Bombay Stock Exchange (BSE)
Indian pedestrians watch as a digital broadcast presents the rolling share price information and national election results news coverage on the facade of the Bombay Stock Exchange (BSE) building in Mumbai on May 16, 2014. India's Hindu nationalist Bharatiya Janata Party (BJP) is on track to win the first parliamentary majority by a single party in 30 years, two television channels projected on May 16 based on preliminary results.PUNIT PARANJPE/AFP/Getty Images

There is no reason yet to be bullish on Indian equities, though the markets may find higher ground as global trade tensions ease, securities research firm CLSA says in a research note.

The US and China have reached a truce on their trade war and piped down the rhetoric easing some worries of global markets.

Still, overseas investors have pulled out nearly $550 million from Indian markets after the Bharatiya Janata Party that heads the ruling coalition at the centre lost in five states, which went to polls recently. They included the three Hindi heartland states where the party was in power.

CLSA thinks some fiscal issues would also continue to defy resolution, with the Goods and Services Tax (GST) collection shortfall for the central government topping Rs15,000 crore in the first eight months of this financial year.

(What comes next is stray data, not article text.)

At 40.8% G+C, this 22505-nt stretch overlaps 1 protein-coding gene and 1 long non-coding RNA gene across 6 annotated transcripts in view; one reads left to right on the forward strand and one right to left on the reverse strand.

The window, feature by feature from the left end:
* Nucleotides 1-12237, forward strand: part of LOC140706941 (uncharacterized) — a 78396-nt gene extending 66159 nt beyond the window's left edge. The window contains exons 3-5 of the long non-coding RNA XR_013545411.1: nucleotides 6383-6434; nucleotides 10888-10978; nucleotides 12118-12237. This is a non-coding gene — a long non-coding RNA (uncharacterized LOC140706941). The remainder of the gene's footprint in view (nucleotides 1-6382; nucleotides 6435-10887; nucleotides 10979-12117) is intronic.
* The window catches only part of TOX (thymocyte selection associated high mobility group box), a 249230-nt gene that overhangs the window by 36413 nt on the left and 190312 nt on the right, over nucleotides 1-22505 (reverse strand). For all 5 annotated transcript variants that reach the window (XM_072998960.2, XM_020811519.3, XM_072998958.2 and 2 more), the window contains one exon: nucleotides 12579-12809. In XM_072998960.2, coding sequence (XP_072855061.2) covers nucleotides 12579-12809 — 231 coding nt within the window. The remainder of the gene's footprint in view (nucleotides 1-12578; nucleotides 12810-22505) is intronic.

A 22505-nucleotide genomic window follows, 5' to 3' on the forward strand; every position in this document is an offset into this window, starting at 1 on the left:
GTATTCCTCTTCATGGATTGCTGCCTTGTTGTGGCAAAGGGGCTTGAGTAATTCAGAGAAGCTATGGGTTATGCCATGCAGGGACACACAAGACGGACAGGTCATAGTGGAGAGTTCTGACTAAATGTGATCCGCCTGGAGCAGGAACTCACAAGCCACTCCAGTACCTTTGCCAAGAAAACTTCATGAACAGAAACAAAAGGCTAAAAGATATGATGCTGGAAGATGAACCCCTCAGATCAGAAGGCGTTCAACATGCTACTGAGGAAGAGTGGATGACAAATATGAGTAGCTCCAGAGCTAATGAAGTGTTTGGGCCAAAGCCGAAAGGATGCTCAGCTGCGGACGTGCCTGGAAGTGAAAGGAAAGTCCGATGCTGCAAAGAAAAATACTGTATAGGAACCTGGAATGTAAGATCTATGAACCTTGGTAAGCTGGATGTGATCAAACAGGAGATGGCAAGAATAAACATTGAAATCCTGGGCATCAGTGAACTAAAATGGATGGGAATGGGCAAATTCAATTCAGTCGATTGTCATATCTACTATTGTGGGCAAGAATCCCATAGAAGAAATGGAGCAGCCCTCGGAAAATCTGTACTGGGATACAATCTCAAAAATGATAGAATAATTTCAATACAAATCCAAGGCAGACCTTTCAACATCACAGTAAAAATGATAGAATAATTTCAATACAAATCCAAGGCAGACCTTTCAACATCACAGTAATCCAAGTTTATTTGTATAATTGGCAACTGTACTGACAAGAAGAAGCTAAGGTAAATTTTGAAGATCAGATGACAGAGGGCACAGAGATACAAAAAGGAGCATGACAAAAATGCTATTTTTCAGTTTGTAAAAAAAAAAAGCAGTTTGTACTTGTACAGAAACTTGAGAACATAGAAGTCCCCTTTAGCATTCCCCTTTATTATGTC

The recent adverse election results and possible populist policies going into an election year could further worsen fiscal concerns, it says. When the government spending on political sops rise infrastructure capex will suffer a squeeze hurting capex cycle recovery, CLSA says.

CLSA sees the factors like crude price instability and currency volatility holding the market on tenterhooks in the short term. The change of guard at the Reserve Bank of India and the drop in government bond yields by 75 basis points are other factors that will have a bearing on overseas investor confidence, according to the brokerage firm.

While the lower oil prices would reduce the possibility of the current account deficit ballooning, potentially dovish monetary policies and liquidity management could have a negative impact on the strength of the rupee, according to CLSA.

The market may have started to price in the probability of a policy rate cut, with a new chief for the central bank. But, if the RBI were to concede the government demand for a massive one-time dividend, it could hit the rupee badly, CLSA says.

Such a development would indicate that the central bank would stop its open market operations like government bond purchases and that could drive up yields and push foreign debt investors away, driving down the rupee again, according to the market expert.